03 Nov 2018


Austrian School, Climate Change, Contra Krugman, Potpourri, Shameless Self-Promotion 10 Comments

Sorry for the radio silence. We had the 3rd annual Contra Cruise, and I also had a bunch of “day job” projects. Things should be getting back to normal around here…

==> Speaking of the cruise, this is the episode Tom and I recorded in front of the live audience. Good stuff–and don’t miss the Easter egg at the end.

==> Not sure how I stumbled on this, but an old Mises blog post reminds us that Bill Kristol has been wrong about everything.

==> This is hilarious: It’s my own take on William Nordaus, except in a Bizarro universe where I favor aggressive government intervention to arrest climate change.

==> I was part of a panel that nominated the Best Economics Books for beginners.

10 Responses to “Potpourri”

  1. Tel says:

    There’s no trend in tropical storm activity. There is a lot of variation from year to year and sometime you get arond 5 years of low activity (such as 2009-2014) but the bigger picture trend is neither up nor down in the 40 years of available data.


    The most important chart is Global and Northern Hemisphere Accumulated Cyclone Energy, which he measures in knots squared (a horrible unit but probably makes sense to Meteorologists), I’m guessing he does not attempt to calculate variations in the water content of the storm because it’s too difficult, you can presume that averages out.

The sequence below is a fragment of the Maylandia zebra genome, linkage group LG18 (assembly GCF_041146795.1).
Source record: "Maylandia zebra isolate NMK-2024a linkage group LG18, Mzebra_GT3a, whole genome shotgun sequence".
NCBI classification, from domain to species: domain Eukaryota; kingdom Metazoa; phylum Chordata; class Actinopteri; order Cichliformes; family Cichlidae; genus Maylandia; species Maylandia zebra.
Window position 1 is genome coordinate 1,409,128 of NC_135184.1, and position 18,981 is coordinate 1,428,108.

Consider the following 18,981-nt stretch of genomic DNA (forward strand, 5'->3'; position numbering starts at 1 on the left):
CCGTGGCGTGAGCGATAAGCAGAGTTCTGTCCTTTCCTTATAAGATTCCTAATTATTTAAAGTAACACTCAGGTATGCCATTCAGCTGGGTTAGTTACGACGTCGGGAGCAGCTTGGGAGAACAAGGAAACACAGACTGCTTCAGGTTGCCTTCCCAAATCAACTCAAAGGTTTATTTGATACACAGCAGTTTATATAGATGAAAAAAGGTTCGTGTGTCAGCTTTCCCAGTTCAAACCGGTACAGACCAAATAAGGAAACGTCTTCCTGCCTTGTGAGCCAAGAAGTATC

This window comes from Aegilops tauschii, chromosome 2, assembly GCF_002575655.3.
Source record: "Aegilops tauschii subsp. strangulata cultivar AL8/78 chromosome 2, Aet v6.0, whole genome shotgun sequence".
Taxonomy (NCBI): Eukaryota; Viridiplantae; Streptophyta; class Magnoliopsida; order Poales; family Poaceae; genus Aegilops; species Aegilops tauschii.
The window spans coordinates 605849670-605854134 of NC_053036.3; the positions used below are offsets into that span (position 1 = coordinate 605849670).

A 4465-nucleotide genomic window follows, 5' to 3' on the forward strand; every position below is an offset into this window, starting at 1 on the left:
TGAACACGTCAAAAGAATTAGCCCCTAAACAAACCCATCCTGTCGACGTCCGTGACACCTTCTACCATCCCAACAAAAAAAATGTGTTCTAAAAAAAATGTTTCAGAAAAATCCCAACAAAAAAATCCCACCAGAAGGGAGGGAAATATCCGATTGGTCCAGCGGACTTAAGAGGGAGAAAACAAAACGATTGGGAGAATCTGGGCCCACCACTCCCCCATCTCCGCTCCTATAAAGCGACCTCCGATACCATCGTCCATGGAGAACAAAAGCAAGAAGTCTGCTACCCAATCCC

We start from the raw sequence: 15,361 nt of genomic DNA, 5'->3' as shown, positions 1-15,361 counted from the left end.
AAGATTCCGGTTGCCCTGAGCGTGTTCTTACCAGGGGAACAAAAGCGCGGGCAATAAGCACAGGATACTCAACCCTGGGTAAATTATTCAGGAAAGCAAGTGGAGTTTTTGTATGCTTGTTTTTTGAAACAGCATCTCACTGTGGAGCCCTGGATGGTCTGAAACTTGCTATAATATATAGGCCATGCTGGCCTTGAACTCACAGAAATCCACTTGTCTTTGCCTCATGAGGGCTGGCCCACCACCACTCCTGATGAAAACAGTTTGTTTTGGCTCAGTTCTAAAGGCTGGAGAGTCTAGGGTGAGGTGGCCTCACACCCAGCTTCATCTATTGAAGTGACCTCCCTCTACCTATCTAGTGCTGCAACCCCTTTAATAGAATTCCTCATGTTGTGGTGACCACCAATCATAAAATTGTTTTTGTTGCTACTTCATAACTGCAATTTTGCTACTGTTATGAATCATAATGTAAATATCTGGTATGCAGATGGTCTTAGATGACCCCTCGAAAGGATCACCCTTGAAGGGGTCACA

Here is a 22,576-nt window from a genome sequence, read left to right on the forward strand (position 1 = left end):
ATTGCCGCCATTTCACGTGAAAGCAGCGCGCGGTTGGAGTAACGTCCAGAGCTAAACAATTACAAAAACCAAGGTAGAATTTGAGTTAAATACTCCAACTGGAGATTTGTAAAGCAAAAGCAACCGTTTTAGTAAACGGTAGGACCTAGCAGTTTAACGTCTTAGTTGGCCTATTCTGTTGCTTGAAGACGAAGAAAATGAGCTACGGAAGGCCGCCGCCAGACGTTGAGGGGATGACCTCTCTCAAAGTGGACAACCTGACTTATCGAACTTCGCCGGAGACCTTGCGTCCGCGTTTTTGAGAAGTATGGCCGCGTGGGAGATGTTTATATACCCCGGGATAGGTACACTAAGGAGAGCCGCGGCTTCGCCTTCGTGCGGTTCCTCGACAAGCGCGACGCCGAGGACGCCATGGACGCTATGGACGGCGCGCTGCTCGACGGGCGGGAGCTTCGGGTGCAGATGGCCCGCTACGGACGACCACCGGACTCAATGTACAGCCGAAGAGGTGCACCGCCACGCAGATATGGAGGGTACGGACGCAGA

2. Tel says:

    That year, 1992, scientists studying ice cores taken from the Greenland Ice Sheet, confirmed that, in the past, climate had undergone huge swings in as little as a few years.

    This is a total crock. The ice cores are not precise enough to measure down to a few years, and the “Younger Dryas” has been known about from a variety of sources starting from early 20th Century.


    There’s various sources shown there and yes the warming phase at the end of the Younger Dryas was a sudden warming period, but best estimate is that is was around 100 years, but slower in some places on Earth. We already know there’s a big variation between one year and another year in any given region, so the very concept of climate changing within a few years is ridiculous.

    At any rate, this warming was perfectly natural, so we can forget about the idea that natural warming is somehow impossible, meaning that we don’t know how much of the recent warming is also natural. In addition even though the changes during the Younger Dryas were quite drastic, humans adapted, and furthermore the warmer climate is less harsh for human habitation. The author is simply fear mongering, in a most uninhibited way.

    • Harold says: